Speed Reads

the day after

The GOP now controls the White House, Senate, House, a Supreme Court pick, and most governorships and state houses

Donald Trump wasn't the only big winner in the early hours of Wednesday morning. For only the second time since 1929, the Republican Party will control the House, Senate, the White House, most governorships and state houses, and will decide a Supreme Court pick.

The 109th United States Congress, from 2005 to 2007, also saw a Republican majority in the House and the Senate, with President George W. Bush in the White House. During those years, Bush also appointed conservative Justice John Roberts, who replaced Justice William Rehnquist after his death in 2005.

By comparison, though, Trump and his Republican Congress will be in power likely for a minimum of four years:

The 2018 midterm elections are much more difficult for Democrats than Republicans. In the Senate, Democrats are expected to defend anywhere from 23 to 25 seats, while Republicans will likely have to defend just eight.

Further down the ballot, 2010 redistricting by Republican-dominated state legislatures has made it very difficult for Democrats to gain a foothold in the House and in state chambers. They'll have to win back those chambers by 2020 in order to redraw lines in their favor. [The Washington Post]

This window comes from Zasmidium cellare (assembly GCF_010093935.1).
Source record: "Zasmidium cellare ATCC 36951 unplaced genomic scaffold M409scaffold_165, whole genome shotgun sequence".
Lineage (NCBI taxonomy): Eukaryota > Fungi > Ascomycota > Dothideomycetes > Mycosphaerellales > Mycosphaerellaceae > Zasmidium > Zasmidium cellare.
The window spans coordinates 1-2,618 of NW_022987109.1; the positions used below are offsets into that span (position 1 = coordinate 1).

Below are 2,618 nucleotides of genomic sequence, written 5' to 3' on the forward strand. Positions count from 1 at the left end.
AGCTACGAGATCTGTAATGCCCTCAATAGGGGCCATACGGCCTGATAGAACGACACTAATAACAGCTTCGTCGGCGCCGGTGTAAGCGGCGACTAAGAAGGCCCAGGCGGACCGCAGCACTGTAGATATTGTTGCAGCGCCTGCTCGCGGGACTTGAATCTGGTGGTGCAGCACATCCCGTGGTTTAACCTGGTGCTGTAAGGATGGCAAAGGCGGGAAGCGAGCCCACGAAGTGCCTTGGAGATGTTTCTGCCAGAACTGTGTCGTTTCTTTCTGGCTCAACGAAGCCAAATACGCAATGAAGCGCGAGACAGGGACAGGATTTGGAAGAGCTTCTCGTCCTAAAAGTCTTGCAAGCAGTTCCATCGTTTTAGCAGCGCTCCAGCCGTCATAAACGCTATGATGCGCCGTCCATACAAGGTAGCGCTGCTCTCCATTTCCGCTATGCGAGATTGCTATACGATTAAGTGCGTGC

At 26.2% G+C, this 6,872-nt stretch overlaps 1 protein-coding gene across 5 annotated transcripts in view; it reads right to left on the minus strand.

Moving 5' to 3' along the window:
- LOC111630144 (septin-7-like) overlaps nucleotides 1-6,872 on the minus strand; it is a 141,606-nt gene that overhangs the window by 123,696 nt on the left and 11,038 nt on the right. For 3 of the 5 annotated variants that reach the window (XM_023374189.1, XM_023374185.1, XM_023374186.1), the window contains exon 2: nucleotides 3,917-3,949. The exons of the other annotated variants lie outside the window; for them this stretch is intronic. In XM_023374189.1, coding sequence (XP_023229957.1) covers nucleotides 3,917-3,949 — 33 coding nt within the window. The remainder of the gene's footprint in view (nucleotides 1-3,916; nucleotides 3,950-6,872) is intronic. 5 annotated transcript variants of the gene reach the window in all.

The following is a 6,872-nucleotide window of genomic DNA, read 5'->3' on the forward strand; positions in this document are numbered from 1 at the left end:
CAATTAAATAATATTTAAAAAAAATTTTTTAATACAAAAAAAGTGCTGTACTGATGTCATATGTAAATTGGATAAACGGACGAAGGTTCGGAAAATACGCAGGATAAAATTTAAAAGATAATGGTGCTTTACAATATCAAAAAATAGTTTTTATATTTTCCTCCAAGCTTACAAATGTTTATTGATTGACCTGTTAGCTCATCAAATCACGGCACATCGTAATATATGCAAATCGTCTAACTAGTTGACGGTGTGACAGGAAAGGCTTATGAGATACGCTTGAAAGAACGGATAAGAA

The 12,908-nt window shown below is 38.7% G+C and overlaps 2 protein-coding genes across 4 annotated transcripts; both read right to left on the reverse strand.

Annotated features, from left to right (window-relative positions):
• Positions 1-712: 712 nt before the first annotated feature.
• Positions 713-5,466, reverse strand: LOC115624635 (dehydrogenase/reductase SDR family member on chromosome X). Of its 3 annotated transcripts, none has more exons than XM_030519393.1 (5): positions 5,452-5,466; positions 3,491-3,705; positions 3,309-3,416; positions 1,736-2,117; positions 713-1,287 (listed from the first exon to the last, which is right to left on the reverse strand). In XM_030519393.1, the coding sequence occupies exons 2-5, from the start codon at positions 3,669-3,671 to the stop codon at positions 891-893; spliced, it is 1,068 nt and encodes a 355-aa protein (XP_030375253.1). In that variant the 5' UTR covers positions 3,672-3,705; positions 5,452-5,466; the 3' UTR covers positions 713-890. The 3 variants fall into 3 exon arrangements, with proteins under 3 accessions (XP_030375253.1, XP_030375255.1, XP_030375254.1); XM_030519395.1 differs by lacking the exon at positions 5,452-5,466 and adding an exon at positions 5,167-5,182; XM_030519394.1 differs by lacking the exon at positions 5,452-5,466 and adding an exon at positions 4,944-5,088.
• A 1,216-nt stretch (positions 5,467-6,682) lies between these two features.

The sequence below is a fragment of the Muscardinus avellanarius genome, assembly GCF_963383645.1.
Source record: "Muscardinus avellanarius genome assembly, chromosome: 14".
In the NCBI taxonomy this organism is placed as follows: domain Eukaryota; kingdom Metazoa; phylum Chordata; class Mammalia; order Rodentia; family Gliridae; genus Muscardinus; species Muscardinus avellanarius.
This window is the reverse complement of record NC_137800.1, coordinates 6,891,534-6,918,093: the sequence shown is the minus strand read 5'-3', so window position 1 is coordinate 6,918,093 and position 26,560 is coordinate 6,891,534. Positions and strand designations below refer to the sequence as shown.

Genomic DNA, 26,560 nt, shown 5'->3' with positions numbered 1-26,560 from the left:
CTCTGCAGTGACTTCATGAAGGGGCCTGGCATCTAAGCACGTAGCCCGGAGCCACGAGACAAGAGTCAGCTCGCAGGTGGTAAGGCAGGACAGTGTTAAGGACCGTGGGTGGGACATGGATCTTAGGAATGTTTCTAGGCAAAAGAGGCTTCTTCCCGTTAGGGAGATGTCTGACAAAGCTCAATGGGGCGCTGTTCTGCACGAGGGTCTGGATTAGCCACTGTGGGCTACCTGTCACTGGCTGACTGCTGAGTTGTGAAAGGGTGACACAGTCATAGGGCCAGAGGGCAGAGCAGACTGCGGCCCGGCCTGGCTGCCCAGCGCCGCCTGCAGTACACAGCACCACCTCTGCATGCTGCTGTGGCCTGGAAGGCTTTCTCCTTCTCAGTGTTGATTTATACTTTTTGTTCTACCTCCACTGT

In that sense, at least, the last time the Republican Party was as powerful as it will be come January was a stretch of years between 1921 and 1929. During that time, three Supreme Court justices were appointed. Additionally, The Washington Post notes, "It's almost a footnote that Republicans tied a 94-year-old record of control of governor's mansions Tuesday night; they now hold 34 of them. (Though Democrats will have a chance to chip away at that in 2018 when at least 14 Republican governors' mansions open up thanks to term limits.)"

As many have pointed out in viral tweets, 1929 was the beginning of the Great Depression.